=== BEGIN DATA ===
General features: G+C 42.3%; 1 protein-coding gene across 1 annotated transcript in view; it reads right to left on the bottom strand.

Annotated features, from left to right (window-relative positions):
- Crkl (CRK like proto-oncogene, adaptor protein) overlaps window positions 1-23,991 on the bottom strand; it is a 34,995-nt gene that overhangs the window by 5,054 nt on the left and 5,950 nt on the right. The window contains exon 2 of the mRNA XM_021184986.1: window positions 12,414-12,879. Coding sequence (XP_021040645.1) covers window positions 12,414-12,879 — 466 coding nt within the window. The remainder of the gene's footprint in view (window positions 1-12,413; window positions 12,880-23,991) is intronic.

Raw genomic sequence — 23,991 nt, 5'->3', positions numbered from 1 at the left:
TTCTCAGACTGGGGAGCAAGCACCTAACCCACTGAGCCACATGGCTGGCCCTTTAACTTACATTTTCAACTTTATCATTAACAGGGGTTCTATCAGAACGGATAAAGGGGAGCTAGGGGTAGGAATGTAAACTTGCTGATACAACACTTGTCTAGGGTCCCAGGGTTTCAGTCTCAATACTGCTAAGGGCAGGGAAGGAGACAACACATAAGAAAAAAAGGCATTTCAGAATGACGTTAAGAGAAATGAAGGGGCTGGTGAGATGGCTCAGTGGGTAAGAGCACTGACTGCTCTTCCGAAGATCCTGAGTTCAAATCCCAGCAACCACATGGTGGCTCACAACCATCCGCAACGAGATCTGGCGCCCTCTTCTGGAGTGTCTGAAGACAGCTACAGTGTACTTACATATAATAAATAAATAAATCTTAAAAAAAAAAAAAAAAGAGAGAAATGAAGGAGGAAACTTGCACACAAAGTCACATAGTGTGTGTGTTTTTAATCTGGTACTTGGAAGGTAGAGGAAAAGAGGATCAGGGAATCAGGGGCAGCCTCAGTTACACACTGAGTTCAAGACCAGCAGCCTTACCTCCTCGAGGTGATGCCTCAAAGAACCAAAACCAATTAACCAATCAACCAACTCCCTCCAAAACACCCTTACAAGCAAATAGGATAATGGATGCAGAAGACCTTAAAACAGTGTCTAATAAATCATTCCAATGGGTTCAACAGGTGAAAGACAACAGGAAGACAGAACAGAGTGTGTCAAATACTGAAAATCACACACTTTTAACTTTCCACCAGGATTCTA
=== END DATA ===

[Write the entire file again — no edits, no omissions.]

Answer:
General features: G+C 42.3%; 1 protein-coding gene across 1 annotated transcript in view; it reads right to left on the bottom strand.

Annotated features, from left to right (window-relative positions):
- Crkl (CRK like proto-oncogene, adaptor protein) overlaps window positions 1-23,991 on the bottom strand; it is a 34,995-nt gene that overhangs the window by 5,054 nt on the left and 5,950 nt on the right. The window contains exon 2 of the mRNA XM_021184986.1: window positions 12,414-12,879. Coding sequence (XP_021040645.1) covers window positions 12,414-12,879 — 466 coding nt within the window. The remainder of the gene's footprint in view (window positions 1-12,413; window positions 12,880-23,991) is intronic.

Raw genomic sequence — 23,991 nt, 5'->3', positions numbered from 1 at the left:
TTCTCAGACTGGGGAGCAAGCACCTAACCCACTGAGCCACATGGCTGGCCCTTTAACTTACATTTTCAACTTTATCATTAACAGGGGTTCTATCAGAACGGATAAAGGGGAGCTAGGGGTAGGAATGTAAACTTGCTGATACAACACTTGTCTAGGGTCCCAGGGTTTCAGTCTCAATACTGCTAAGGGCAGGGAAGGAGACAACACATAAGAAAAAAAGGCATTTCAGAATGACGTTAAGAGAAATGAAGGGGCTGGTGAGATGGCTCAGTGGGTAAGAGCACTGACTGCTCTTCCGAAGATCCTGAGTTCAAATCCCAGCAACCACATGGTGGCTCACAACCATCCGCAACGAGATCTGGCGCCCTCTTCTGGAGTGTCTGAAGACAGCTACAGTGTACTTACATATAATAAATAAATAAATCTTAAAAAAAAAAAAAAAAGAGAGAAATGAAGGAGGAAACTTGCACACAAAGTCACATAGTGTGTGTGTTTTTAATCTGGTACTTGGAAGGTAGAGGAAAAGAGGATCAGGGAATCAGGGGCAGCCTCAGTTACACACTGAGTTCAAGACCAGCAGCCTTACCTCCTCGAGGTGATGCCTCAAAGAACCAAAACCAATTAACCAATCAACCAACTCCCTCCAAAACACCCTTACAAGCAAATAGGATAATGGATGCAGAAGACCTTAAAACAGTGTCTAATAAATCATTCCAATGGGTTCAACAGGTGAAAGACAACAGGAAGACAGAACAGAGTGTGTCAAATACTGAAAATCACACACTTTTAACTTTCCACCAGGATTCTA